When you get past the anecdotal eye-openers, the numbers don't show a big, rich public trough for public retirees. While it's true that some retire with generous benefits — especially in the "special risk" class of firefighters, police and prison officers — they earn it.

    It's also true that a lot of the local governments now unable to afford their obligations got in trouble by bargaining away future health and pension benefits. It may have been done by previous administrations but, many times, the cities avoided giving big pay raises today by promising big benefits in retirement — and their successors now see the bill coming due.
    "Facts could mess up the FRS debate". See also "Unions vs. GOP in Pension Battle".

    Heroes and Zeroes

    Nancy Smith: "Cool-Head Dean Cannon, Hero; Not-So-Cool, Bill-Happy Legislators, Zeroes".

    "Slaves" at "posh country clubs across South Florida"

    "For up to 16 hours daily, they worked at posh country clubs across South Florida, then returned to deceptively quiet houses in Boca Raton where they were captives -- and in the most dreadful cases, fed rotten chicken and vegetables, forced to drink muriatic acid and repeatedly denied medical help." "Modern-day slaves' story repeats daily in plain sight".

    Musta been those defined benefit pensions

    "Gunman shoots 4 officers inside Detroit precinct".

    The "pull" of Teabaggers slowing rail

    "Florida's high-speed rail system may offer trains capable of running at 168 mph, but the project has yet to prove it can outrun the pull of state politics. ... [S]kepticism -- from newly elected Gov. Rick Scott, Senate President Mike Haridopolos, a Republican who has declared his intention to challenge rail-supporter and Democrat Bill Nelson for his U.S. Senate seat, and the politically influential Tea Party movement -- is slowing the project again." "Will GOP end high-speed rail's momentum?" See also "Politics may stop fast rail efforts".

    "Tempting to think Barney Fife"

    "When it comes to Florida's newest prison boss, it's tempting to think Barney Fife. Don't be fooled, say colleagues and national experts on prison reform who have worked with him." "Union warms to new chief of corrections".

    Bits and Pieces

    Kevin Derby's "Political Bits and Pieces".

    "The People’s Republic of Florida"?

    Jim Stratton: "One of the recurring themes is last year’s state elections was that Florida needed to do more to attract and accommodate businesses. That the state had become too heavily regulated and generally unfriendly to business."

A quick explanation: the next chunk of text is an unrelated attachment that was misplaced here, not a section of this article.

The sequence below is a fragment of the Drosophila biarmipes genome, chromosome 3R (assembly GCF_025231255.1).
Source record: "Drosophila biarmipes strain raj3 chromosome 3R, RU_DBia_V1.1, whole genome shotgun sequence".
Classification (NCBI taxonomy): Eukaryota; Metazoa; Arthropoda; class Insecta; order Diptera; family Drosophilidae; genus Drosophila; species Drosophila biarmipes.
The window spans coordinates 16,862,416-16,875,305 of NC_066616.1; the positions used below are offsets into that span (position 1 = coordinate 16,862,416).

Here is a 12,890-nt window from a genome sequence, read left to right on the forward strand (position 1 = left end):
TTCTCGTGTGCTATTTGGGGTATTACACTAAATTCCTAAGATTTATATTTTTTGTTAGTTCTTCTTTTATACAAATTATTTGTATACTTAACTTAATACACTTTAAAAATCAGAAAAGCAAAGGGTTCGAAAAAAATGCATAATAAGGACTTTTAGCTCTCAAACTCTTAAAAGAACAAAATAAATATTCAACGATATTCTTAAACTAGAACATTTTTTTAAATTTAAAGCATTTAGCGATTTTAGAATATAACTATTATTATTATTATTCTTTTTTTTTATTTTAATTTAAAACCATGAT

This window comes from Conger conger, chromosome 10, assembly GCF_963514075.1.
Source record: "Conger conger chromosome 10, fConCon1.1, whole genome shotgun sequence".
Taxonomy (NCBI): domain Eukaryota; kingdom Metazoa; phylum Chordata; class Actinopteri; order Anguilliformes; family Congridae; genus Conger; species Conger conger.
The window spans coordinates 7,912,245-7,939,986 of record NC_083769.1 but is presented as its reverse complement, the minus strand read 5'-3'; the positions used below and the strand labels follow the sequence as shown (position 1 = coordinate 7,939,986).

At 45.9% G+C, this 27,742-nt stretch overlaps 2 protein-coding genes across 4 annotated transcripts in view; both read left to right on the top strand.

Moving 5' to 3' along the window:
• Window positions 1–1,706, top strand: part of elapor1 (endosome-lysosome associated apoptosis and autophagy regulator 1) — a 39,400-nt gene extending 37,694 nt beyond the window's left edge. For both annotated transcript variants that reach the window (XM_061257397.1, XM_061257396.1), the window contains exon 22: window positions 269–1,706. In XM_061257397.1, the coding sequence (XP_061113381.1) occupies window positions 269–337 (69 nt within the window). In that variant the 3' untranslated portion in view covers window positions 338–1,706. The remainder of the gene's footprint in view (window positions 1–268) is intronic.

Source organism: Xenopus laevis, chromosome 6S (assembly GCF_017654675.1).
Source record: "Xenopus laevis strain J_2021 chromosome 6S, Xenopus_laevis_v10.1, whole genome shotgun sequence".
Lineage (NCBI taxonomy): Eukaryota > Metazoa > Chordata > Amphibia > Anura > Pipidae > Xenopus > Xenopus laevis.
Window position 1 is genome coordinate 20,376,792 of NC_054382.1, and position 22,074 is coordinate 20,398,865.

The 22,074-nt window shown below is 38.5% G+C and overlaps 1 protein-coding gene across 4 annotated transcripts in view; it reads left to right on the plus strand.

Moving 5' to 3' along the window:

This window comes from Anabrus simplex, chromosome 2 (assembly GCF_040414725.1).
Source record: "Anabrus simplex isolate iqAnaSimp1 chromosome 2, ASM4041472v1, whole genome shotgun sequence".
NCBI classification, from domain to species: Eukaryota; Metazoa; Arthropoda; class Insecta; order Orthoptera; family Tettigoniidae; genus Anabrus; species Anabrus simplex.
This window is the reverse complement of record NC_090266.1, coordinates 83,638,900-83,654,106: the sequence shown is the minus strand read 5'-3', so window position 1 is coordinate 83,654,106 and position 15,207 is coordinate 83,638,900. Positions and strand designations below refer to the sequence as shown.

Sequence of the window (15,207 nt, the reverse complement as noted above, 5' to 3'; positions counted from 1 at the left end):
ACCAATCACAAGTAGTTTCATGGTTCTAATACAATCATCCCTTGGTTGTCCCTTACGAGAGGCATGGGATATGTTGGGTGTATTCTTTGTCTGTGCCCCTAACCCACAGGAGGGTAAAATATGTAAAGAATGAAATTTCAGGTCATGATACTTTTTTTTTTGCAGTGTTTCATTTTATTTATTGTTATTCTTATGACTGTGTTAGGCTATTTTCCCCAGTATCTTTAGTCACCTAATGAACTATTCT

Gov. Rick Scott relied on that narrative throughout his campaign as did Sen. President Mike Haridopolos and House Speaker Dean Cannon. All three are Republicans.

    Given the state’s miserable unemployment rate — about 12 percent — and the prevailing view of all things government, the message resonated with lots of voters who embraced Scott’s "Let’s get to work" mantra.

    But the storyline ignored an inconvenient fact: Republicans have controlled the state legislature and the governor’s office for more than a decade. For eight of those years, Jeb Bush ran the state — and Bush was one of the most conservative, pro-business leaders ever to hold the office.

    So the idea that we’ve become the People’s Republic of Florida is a little hard to swallow.
    "If only Florida was pro-business; Oh right, it already is". See also "Florida’s low cost of doing business".

    "Hot-button issues"

    "Get ready for bruising battles this year over such hot-button education issues as merit pay, vouchers and charter schools. Under Gov. Rick Scott and a Republican-dominated legislature, big changes are all but assured. And so is controversy."

    Before the political rhetoric gets too heated, state Sen. Maria Sachs, D-Delray Beach, on Wednesday will hold an education summit for policy-makers and the public at Lynn University Bachelor's, master's & online degrees in Boca Raton. It will focus on these contentious topics: high-stakes testing and curriculum, school funding and President Barack Obama's Race to the Top, and charter schools and voucher programs.
    "Hot-button issues to dominate South Florida education summit".

    "Returning fire"

    "A Northeast Florida lawmaker is trying to shield Floridians from estate taxes on property they inherit in other states by returning fire." "Jacksonville Rep. proposes retaliatory estate tax on non-residents".

    Perhaps the Growers should Increase Wages?

    "Driving away undocumented farm laborers would create an employment hole that no one else would fill, Putnam predicted." "Top Republican Putnam warns against copying Arizona immigration law".

    More Job-Killin' Gub'ment Reger'lations

    "New catch limits for certain types of fish are among items being discussed during public hearings in the Southeast during the next two weeks. ... Among the items on the agenda are proposed annual catch limits for species of fish not currently listed as overfished." "Fishery hearings set in 4 Southeastern states".